u'accepted_date',
 u'pagecount',
 u'author_facet',
 u'editor_facet',
 u'editor_display',
 u'author_affiliate',
 u'editor_affiliate',
 u'abstract',
 u'body']

It now becomes apparent that a handy data structure to save articles is a dictionary whose keys are the identifiers we found and whose values are the content of the corresponding XML tags.

For instance, to extract the content of the identifier id we call find on our doc object. The content of this identifier is the DOI of the corresponding article.

doi = doc.find(True, {'name': 'id'}).contents[0]

And this is the DOI of this particular article:

print doi

10.1371/journal.pone.0067899

Let us prepare our dictionary and save the contents of our identifier XML tags apropriately.

docs = {}
for ident in identifiers:
    docs[ident] = doc.find(True, {'name': ident}).contents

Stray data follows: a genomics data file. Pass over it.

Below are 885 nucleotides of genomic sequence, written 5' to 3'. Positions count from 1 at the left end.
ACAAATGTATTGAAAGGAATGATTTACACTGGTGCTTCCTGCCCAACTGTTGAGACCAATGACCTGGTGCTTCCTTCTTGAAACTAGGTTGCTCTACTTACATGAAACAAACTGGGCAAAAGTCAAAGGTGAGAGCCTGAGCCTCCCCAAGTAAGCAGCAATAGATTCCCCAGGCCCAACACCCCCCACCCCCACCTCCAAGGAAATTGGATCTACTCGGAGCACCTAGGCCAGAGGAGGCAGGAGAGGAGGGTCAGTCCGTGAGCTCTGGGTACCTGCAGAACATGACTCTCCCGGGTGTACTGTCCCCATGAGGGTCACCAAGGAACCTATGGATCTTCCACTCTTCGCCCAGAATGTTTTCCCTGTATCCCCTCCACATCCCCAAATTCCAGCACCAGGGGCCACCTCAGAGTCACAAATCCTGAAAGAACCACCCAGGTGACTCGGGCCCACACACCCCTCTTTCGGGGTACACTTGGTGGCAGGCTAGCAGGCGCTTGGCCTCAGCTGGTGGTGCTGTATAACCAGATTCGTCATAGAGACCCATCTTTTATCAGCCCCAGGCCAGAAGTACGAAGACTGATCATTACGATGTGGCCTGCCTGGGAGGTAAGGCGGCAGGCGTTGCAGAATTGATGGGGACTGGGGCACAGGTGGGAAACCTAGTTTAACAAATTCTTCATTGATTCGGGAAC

The resultant dictionary is easy and intutive to query but some of the saved values, for instance in docs['abstract'] still contain XML tags <str> that we should remove.

These are the keys of the dictionary docs:

docs.keys()

[u'body',
 u'subject_facet',
 u'editor_display',
 u'pagecount',
 u'journal',
 u'abstract',
 u'author_facet',
 u'editor_facet',
 u'received_date',
 u'author_affiliate',
 u'publication_date',
 u'editor_affiliate',
 u'id',
 u'accepted_date']

We can query for the DOI of the article easily:

docs['id']

[u'10.1371/journal.pone.0067899']

Other data such as the abstract is also avaiable. Note, however, the XML tag <str> that we carried through and is now stored in our dictionary. We find the same superfluous tag in other article properties, such as docs['subject_facet'].

docs['abstract']

[<str>